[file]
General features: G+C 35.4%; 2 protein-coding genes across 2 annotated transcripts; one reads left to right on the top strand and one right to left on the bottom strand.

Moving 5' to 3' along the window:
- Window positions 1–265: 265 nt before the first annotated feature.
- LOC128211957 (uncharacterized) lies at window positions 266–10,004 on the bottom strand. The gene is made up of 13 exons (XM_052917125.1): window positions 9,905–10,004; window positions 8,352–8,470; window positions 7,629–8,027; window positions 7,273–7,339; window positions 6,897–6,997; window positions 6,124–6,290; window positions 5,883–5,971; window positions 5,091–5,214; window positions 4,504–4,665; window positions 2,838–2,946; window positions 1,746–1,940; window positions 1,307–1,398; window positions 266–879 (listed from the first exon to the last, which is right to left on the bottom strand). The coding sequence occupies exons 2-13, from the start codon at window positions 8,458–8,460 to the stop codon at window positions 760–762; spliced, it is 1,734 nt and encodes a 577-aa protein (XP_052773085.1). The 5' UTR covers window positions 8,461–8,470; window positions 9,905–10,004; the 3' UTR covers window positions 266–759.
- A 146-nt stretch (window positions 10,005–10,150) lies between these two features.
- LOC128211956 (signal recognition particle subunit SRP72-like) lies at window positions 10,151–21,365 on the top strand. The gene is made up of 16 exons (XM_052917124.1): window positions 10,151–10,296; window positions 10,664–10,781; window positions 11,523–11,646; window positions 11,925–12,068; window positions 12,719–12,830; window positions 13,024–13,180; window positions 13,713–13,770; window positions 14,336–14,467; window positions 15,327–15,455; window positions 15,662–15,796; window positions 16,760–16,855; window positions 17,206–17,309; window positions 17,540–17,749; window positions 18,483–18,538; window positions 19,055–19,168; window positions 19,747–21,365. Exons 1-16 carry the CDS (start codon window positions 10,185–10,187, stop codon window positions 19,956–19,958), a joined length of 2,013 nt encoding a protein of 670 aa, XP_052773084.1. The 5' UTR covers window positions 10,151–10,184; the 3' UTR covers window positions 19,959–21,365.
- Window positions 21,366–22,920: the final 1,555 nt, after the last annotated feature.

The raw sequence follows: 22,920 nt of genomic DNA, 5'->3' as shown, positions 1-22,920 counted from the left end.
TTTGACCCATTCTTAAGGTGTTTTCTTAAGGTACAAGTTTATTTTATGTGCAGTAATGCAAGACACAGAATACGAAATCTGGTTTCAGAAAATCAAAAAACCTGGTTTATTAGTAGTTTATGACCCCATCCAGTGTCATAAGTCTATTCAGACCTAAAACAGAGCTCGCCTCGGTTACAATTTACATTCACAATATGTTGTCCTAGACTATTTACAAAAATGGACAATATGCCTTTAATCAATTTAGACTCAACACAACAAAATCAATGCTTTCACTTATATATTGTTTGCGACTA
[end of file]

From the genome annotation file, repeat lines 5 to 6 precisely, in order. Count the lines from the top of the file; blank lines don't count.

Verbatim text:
- A 146-nt stretch (window positions 10,005–10,150) lies between these two features.
- LOC128211956 (signal recognition particle subunit SRP72-like) lies at window positions 10,151–21,365 on the top strand. The gene is made up of 16 exons (XM_052917124.1): window positions 10,151–10,296; window positions 10,664–10,781; window positions 11,523–11,646; window positions 11,925–12,068; window positions 12,719–12,830; window positions 13,024–13,180; window positions 13,713–13,770; window positions 14,336–14,467; window positions 15,327–15,455; window positions 15,662–15,796; window positions 16,760–16,855; window positions 17,206–17,309; window positions 17,540–17,749; window positions 18,483–18,538; window positions 19,055–19,168; window positions 19,747–21,365. Exons 1-16 carry the CDS (start codon window positions 10,185–10,187, stop codon window positions 19,956–19,958), a joined length of 2,013 nt encoding a protein of 670 aa, XP_052773084.1. The 5' UTR covers window positions 10,151–10,184; the 3' UTR covers window positions 19,959–21,365.